Tribal Government & News
Portland adopts Indigenous Peoples' Day
The largest city in Oregon – Portland – has officially named the second Monday in October as Indigenous Peoples’ Day instead of Columbus Day.
On Wednesday, Oct. 7, the Portland City Council unanimously adopted a resolution recognizing Indigenous Peoples’ Day.
Columbus Day, marking the arrival of Italian explorer Christopher Columbus in the Americas in 1492, became a federal holiday in 1937 even though the day had been unofficially honored for many years beforehand. However, Oregon remained one of four states, including Hawaii, Alaska and South Dakota, that did not officially recognize the day.
Columbus’ arrival in the Americas is now widely viewed as the beginning of the subjugation of Native peoples in both South and North America and started the settlement of the Americas by Europeans, which proved disastrous for Native populations.
The city of Berkeley, Calif., replaced Columbus Day with Indigenous Peoples’ Day in 1992, a move that was followed by Sebastopol and Santa Cruz, Calif. Other U.S. cities that have changed the day from honoring Columbus to Native peoples include Minneapolis-St. Paul, Minn., and Seattle, Wash.
Portland’s resolution recognizes that the city was built upon the homelands, villages and traditional use areas of the Multnomah and Clackamas Chinook and says the city “has a responsibility to oppose the systematic racism toward indigenous peoples of the United States, which perpetuates high rates of poverty and income inequality, exacerbating disproportionate health, education and social crises.”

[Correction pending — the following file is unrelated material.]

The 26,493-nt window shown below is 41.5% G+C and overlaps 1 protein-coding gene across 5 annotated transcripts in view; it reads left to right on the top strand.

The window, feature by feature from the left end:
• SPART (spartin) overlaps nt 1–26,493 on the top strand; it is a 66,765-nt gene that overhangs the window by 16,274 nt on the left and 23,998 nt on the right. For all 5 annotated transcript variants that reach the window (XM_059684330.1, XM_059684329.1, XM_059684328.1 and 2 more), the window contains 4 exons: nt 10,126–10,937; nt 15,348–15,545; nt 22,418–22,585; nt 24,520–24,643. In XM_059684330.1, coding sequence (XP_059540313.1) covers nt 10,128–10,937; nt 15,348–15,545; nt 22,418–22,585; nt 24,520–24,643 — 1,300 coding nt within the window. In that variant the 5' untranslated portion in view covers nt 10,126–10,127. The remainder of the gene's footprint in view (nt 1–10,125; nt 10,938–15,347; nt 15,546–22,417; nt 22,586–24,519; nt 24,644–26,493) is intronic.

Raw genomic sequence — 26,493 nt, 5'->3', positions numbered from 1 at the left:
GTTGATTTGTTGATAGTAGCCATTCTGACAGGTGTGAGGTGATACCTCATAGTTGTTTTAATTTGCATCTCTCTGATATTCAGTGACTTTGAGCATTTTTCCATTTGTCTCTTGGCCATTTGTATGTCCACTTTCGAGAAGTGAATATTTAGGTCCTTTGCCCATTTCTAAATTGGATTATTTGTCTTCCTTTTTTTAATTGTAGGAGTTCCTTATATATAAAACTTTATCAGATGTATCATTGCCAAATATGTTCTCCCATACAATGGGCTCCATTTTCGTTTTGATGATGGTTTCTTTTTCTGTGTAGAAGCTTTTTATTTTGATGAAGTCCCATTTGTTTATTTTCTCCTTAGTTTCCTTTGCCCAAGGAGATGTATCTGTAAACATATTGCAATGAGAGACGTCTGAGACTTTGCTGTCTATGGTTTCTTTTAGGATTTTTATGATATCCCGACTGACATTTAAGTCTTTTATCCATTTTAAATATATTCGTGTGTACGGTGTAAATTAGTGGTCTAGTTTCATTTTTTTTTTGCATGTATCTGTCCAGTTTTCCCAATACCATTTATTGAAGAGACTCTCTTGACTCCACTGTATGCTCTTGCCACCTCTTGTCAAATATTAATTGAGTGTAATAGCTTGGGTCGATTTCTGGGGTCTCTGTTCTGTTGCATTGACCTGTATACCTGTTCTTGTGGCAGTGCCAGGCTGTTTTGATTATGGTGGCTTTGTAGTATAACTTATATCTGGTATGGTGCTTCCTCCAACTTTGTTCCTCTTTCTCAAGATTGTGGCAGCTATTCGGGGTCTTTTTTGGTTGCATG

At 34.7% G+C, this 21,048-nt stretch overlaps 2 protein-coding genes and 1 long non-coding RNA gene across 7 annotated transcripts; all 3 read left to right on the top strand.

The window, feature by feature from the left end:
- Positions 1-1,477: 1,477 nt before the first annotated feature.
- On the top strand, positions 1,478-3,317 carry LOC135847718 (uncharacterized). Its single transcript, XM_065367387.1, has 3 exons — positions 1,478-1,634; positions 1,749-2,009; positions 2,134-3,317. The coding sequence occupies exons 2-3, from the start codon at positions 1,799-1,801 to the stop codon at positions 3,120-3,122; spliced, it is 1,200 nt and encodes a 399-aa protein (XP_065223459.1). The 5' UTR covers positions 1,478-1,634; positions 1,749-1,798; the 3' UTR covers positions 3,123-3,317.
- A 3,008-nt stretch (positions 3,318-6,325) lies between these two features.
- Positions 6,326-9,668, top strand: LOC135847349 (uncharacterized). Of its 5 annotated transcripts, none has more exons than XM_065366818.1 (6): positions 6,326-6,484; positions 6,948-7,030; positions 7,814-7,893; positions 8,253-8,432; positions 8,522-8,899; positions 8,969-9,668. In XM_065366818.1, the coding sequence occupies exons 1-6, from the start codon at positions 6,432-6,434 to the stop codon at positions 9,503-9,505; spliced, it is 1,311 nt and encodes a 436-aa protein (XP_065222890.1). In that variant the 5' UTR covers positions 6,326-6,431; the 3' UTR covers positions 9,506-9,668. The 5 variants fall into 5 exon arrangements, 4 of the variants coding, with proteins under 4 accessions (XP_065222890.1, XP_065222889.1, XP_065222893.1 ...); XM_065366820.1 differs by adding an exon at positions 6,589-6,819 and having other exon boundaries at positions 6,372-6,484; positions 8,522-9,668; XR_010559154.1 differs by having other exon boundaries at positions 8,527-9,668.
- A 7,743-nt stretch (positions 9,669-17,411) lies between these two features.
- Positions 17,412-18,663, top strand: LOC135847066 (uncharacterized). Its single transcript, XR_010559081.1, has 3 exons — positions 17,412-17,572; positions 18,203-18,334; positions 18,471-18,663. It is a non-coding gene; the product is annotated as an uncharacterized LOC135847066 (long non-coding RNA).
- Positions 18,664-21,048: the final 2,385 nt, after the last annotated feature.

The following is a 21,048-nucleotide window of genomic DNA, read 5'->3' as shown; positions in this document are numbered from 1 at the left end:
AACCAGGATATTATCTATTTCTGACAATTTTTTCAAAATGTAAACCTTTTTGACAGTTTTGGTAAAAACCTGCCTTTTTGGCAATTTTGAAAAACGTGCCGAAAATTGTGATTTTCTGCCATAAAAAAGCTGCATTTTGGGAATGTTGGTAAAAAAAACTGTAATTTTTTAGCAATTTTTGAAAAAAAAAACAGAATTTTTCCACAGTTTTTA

“This is a great day for Portland and a great day for our indigenous citizens,” said Portland Mayor Charlie Hales. “This is an idea that has come forward out of the community and been brought to this council for action.
“When you think about it, we really don’t have power over history, but history has some power over us. History shapes the water course that our lives are moved in. I think there are some things we can do in light of that history. We can remember, we can repair and we can respect.”
Hales said that Portland has the ninth largest urban Native American population in the United States and those residents are descended from more than 200 Tribes.
“The history of our indigenous community is woven into the fabric of the city,” Hales said.
Tribal Council Chairman Reyn Leno was accompanied by Tribal Council members Denise Harvey, Cheryle A. Kennedy and Jon A. George at the City Council meeting.
“It’s a real honor to be here today,” Leno said. “I think this proclamation is really a first step forward. We took great honor in the using of our language for the naming of Tilikum Crossing. That day of escorting the train across the bridge the first time was historic for us.”
Leno said the Grand Ronde Tribe signed the Willamette Valley Treaty of 1855 that ceded all of the land that is now Portland to the federal government.
“Our relation with Portland is not just with the city, but to the ground,” he said. “Our connection to Portland is with the land. You can pour a lot of concrete, pour a lot of blacktop and lay down a lot of gravel, but it does not change for us that when we come here we are walking in the footsteps of our ancestors. That is really important to us, so to have you acknowledge that by naming this day is very great. … This is a very historic and moving day. This is a first step forward and we just need to keep going in a positive direction.”
Kennedy said the day represents a change in the hearts of people.
“When people put their hearts and minds together, change can happen,” Kennedy said. “I really appreciate that that is what is happening today.”
“We really appreciate this opportunity and honor that you are bestowing upon Native peoples,” George said. “We are the ancestors of the people of this area. What an honor it is that you recognize the Natives of this area.”
Grand Ronde Tribal leaders gifted a Michelle Alaimo photograph of the Grand Ronde Honor Guard crossing Tilikum Crossing bridge during the Sept. 12 grand opening celebration, as well as Tribal necklaces.
Also attending the event were Tribal Council Chief of Staff Stacia Martin and Tribal Attorney Rob Greene, as well as members of the Klamath, Warm Springs, Squaxin Island and Nez Perce Tribes, among others.